(WASHINGTON) -- Young people across the country are getting a new high from a powerful substance that isn't sold by drug dealers and is perfectly legal -- synthetic marijuana. Also known as K2 or Spice, synthetic marijuana is available in states across the country, and it has the Drug Enforcement Administration deeply troubled.
Synthetic marijuana is a mixture of common herbs sprayed with synthetic chemicals that mimic the effects of marijuana. A disclaimer on the packages stating that it is not for human consumption allows the substance to remain on store shelves.
In 12 states, its sale has been banned by legislatures.
In the past year, there have been over 500 cases of adverse reactions to synthetic marijuana across the country, according to the American Association of Poison Control Centers. The number has risen exponentially, with the organization only citing 6 reported incidents from the year before.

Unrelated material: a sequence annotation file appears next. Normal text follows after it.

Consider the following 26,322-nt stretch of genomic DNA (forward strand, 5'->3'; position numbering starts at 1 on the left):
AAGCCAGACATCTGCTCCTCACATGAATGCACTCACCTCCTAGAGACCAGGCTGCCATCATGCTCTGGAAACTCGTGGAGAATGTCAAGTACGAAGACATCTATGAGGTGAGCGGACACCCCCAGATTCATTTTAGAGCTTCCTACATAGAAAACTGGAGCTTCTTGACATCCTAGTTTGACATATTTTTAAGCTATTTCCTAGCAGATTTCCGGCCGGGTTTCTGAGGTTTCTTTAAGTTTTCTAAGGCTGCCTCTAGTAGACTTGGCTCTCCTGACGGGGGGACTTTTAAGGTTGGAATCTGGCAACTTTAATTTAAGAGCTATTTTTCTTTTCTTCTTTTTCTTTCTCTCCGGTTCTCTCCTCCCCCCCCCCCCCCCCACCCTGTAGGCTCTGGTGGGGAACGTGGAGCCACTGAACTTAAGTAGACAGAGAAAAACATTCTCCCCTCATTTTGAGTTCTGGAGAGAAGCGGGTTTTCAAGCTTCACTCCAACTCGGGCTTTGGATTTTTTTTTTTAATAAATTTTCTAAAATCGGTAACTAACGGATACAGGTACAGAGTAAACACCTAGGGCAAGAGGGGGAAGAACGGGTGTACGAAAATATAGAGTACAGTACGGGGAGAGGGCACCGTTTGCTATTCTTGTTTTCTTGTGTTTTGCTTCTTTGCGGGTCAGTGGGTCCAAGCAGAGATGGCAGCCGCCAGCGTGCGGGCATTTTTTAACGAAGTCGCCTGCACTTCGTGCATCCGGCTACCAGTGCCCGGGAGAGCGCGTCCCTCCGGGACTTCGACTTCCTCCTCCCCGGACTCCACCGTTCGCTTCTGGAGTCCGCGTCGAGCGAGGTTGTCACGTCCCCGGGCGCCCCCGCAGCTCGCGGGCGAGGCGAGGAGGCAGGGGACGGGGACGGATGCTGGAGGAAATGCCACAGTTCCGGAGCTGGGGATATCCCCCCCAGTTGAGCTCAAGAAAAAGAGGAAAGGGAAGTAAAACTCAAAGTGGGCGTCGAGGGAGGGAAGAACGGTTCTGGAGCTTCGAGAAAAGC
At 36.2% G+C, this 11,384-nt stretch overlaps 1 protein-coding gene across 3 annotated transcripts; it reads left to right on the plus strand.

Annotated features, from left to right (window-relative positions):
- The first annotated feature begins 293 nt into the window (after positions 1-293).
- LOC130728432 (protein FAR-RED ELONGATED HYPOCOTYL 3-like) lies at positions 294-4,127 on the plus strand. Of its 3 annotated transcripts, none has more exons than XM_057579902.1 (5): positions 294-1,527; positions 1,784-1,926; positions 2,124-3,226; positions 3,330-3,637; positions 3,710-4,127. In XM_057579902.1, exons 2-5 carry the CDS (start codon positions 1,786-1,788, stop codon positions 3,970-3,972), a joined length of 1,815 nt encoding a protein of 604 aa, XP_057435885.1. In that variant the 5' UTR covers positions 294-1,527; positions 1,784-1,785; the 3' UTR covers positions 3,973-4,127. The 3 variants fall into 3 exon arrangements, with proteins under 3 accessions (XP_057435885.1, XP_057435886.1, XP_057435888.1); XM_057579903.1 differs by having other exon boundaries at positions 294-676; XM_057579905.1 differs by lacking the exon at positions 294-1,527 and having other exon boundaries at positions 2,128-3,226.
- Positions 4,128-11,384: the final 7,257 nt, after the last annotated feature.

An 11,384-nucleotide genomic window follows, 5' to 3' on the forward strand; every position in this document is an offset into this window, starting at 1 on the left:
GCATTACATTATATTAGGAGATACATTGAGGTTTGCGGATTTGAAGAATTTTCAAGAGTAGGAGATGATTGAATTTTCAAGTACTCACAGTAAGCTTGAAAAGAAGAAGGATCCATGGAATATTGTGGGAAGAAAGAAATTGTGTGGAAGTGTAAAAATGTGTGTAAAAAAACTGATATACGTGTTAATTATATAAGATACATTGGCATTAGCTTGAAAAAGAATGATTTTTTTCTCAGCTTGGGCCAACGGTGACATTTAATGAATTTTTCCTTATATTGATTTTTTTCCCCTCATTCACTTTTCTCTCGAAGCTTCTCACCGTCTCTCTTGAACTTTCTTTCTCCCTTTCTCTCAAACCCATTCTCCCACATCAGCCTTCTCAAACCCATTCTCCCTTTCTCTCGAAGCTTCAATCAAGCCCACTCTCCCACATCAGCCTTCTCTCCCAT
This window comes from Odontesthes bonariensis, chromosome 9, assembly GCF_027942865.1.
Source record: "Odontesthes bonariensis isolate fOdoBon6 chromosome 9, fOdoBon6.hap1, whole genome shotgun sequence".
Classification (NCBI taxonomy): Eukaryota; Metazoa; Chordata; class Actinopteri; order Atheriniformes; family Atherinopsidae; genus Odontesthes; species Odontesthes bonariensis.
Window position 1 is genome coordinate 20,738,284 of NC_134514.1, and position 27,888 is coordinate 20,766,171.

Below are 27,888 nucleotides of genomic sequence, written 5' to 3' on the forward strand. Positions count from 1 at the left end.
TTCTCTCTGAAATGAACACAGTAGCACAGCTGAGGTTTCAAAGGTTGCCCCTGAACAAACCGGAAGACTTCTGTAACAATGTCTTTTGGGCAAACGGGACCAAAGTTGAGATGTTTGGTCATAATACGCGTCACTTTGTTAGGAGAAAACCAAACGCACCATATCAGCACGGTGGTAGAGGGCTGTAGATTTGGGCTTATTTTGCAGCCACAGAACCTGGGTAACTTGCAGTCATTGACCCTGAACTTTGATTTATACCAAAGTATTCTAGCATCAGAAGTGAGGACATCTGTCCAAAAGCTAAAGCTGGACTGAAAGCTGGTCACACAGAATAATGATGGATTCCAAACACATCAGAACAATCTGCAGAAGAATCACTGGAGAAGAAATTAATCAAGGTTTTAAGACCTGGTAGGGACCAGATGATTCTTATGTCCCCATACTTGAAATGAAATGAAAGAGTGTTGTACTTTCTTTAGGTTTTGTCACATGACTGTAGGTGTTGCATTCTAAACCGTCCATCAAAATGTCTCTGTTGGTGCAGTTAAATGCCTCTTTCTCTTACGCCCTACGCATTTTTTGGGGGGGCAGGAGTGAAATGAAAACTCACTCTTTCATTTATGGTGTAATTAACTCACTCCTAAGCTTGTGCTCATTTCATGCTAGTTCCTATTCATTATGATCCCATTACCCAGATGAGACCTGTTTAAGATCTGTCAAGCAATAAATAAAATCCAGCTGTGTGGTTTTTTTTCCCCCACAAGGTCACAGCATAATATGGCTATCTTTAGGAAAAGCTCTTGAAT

"You're basically playing Russian roulette with these chemicals," said Gary Boggs, a special agent with the DEA. "Hallucination, increased heart rate, increased blood pressure...these chemicals appear to bind to certain parts of the brain, so the potential for long-term effects are very deadly."
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